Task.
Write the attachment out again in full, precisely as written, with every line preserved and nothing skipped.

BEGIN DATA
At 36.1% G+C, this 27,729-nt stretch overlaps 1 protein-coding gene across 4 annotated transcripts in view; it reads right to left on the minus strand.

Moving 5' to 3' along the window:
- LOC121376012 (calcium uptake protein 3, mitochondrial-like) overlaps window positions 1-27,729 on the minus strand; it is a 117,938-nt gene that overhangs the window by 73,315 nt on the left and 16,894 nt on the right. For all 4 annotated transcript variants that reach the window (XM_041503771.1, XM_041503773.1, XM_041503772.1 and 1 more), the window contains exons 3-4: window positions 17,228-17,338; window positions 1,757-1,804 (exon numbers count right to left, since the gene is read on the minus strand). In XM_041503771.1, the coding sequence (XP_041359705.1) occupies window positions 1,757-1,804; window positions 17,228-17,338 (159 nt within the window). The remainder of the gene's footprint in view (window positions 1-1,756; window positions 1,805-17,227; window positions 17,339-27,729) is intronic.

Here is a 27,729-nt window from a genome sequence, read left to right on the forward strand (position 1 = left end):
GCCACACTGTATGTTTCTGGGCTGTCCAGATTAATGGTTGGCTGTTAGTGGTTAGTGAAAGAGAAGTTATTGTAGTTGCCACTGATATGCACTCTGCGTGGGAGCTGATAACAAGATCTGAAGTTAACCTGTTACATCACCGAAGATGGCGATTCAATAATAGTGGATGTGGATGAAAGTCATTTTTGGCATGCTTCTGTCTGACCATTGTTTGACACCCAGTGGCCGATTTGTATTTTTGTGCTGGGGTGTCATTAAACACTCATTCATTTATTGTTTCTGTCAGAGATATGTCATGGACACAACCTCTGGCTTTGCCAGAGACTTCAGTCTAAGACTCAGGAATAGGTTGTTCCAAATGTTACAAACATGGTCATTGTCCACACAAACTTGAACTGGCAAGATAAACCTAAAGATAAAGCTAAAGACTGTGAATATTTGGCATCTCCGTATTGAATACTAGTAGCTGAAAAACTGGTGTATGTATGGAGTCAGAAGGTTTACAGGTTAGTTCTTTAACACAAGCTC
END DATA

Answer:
At 36.1% G+C, this 27,729-nt stretch overlaps 1 protein-coding gene across 4 annotated transcripts in view; it reads right to left on the minus strand.

Moving 5' to 3' along the window:
- LOC121376012 (calcium uptake protein 3, mitochondrial-like) overlaps window positions 1-27,729 on the minus strand; it is a 117,938-nt gene that overhangs the window by 73,315 nt on the left and 16,894 nt on the right. For all 4 annotated transcript variants that reach the window (XM_041503771.1, XM_041503773.1, XM_041503772.1 and 1 more), the window contains exons 3-4: window positions 17,228-17,338; window positions 1,757-1,804 (exon numbers count right to left, since the gene is read on the minus strand). In XM_041503771.1, the coding sequence (XP_041359705.1) occupies window positions 1,757-1,804; window positions 17,228-17,338 (159 nt within the window). The remainder of the gene's footprint in view (window positions 1-1,756; window positions 1,805-17,227; window positions 17,339-27,729) is intronic.

Here is a 27,729-nt window from a genome sequence, read left to right on the forward strand (position 1 = left end):
GCCACACTGTATGTTTCTGGGCTGTCCAGATTAATGGTTGGCTGTTAGTGGTTAGTGAAAGAGAAGTTATTGTAGTTGCCACTGATATGCACTCTGCGTGGGAGCTGATAACAAGATCTGAAGTTAACCTGTTACATCACCGAAGATGGCGATTCAATAATAGTGGATGTGGATGAAAGTCATTTTTGGCATGCTTCTGTCTGACCATTGTTTGACACCCAGTGGCCGATTTGTATTTTTGTGCTGGGGTGTCATTAAACACTCATTCATTTATTGTTTCTGTCAGAGATATGTCATGGACACAACCTCTGGCTTTGCCAGAGACTTCAGTCTAAGACTCAGGAATAGGTTGTTCCAAATGTTACAAACATGGTCATTGTCCACACAAACTTGAACTGGCAAGATAAACCTAAAGATAAAGCTAAAGACTGTGAATATTTGGCATCTCCGTATTGAATACTAGTAGCTGAAAAACTGGTGTATGTATGGAGTCAGAAGGTTTACAGGTTAGTTCTTTAACACAAGCTC